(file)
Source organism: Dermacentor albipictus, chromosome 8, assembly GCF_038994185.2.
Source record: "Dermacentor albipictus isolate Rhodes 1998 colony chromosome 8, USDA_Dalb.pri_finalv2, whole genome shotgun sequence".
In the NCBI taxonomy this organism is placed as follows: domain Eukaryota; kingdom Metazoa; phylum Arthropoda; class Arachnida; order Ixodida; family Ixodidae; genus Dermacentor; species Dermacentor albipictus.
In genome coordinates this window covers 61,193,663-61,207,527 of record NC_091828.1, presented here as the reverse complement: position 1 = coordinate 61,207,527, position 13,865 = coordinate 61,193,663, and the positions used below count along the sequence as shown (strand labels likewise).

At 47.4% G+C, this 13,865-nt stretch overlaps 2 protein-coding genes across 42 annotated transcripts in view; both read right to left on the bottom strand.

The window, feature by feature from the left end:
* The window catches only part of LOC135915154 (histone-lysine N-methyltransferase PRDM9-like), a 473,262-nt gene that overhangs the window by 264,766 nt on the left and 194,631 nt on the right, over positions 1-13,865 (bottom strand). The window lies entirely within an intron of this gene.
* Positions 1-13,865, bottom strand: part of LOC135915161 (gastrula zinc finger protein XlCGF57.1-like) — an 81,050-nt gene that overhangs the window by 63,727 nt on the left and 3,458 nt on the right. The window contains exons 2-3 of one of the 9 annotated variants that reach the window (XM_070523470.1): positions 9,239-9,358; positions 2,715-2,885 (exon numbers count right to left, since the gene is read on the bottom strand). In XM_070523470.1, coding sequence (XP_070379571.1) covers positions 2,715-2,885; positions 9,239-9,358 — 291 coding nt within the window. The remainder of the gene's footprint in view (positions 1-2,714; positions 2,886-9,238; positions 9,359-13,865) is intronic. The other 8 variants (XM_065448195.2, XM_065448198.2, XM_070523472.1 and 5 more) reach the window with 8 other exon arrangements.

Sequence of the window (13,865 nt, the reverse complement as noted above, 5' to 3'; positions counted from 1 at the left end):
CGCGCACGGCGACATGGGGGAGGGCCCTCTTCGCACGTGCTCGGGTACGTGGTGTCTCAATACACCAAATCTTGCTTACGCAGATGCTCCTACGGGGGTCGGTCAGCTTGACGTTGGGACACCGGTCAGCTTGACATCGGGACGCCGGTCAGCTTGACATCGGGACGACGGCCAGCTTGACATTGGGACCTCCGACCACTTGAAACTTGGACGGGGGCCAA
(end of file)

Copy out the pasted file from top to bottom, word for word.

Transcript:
Source organism: Dermacentor albipictus, chromosome 8, assembly GCF_038994185.2.
Source record: "Dermacentor albipictus isolate Rhodes 1998 colony chromosome 8, USDA_Dalb.pri_finalv2, whole genome shotgun sequence".
In the NCBI taxonomy this organism is placed as follows: domain Eukaryota; kingdom Metazoa; phylum Arthropoda; class Arachnida; order Ixodida; family Ixodidae; genus Dermacentor; species Dermacentor albipictus.
In genome coordinates this window covers 61,193,663-61,207,527 of record NC_091828.1, presented here as the reverse complement: position 1 = coordinate 61,207,527, position 13,865 = coordinate 61,193,663, and the positions used below count along the sequence as shown (strand labels likewise).

At 47.4% G+C, this 13,865-nt stretch overlaps 2 protein-coding genes across 42 annotated transcripts in view; both read right to left on the bottom strand.

The window, feature by feature from the left end:
* The window catches only part of LOC135915154 (histone-lysine N-methyltransferase PRDM9-like), a 473,262-nt gene that overhangs the window by 264,766 nt on the left and 194,631 nt on the right, over positions 1-13,865 (bottom strand). The window lies entirely within an intron of this gene.
* Positions 1-13,865, bottom strand: part of LOC135915161 (gastrula zinc finger protein XlCGF57.1-like) — an 81,050-nt gene that overhangs the window by 63,727 nt on the left and 3,458 nt on the right. The window contains exons 2-3 of one of the 9 annotated variants that reach the window (XM_070523470.1): positions 9,239-9,358; positions 2,715-2,885 (exon numbers count right to left, since the gene is read on the bottom strand). In XM_070523470.1, coding sequence (XP_070379571.1) covers positions 2,715-2,885; positions 9,239-9,358 — 291 coding nt within the window. The remainder of the gene's footprint in view (positions 1-2,714; positions 2,886-9,238; positions 9,359-13,865) is intronic. The other 8 variants (XM_065448195.2, XM_065448198.2, XM_070523472.1 and 5 more) reach the window with 8 other exon arrangements.

Sequence of the window (13,865 nt, the reverse complement as noted above, 5' to 3'; positions counted from 1 at the left end):
CGCGCACGGCGACATGGGGGAGGGCCCTCTTCGCACGTGCTCGGGTACGTGGTGTCTCAATACACCAAATCTTGCTTACGCAGATGCTCCTACGGGGGTCGGTCAGCTTGACGTTGGGACACCGGTCAGCTTGACATCGGGACGCCGGTCAGCTTGACATCGGGACGACGGCCAGCTTGACATTGGGACCTCCGACCACTTGAAACTTGGACGGGGGCCAA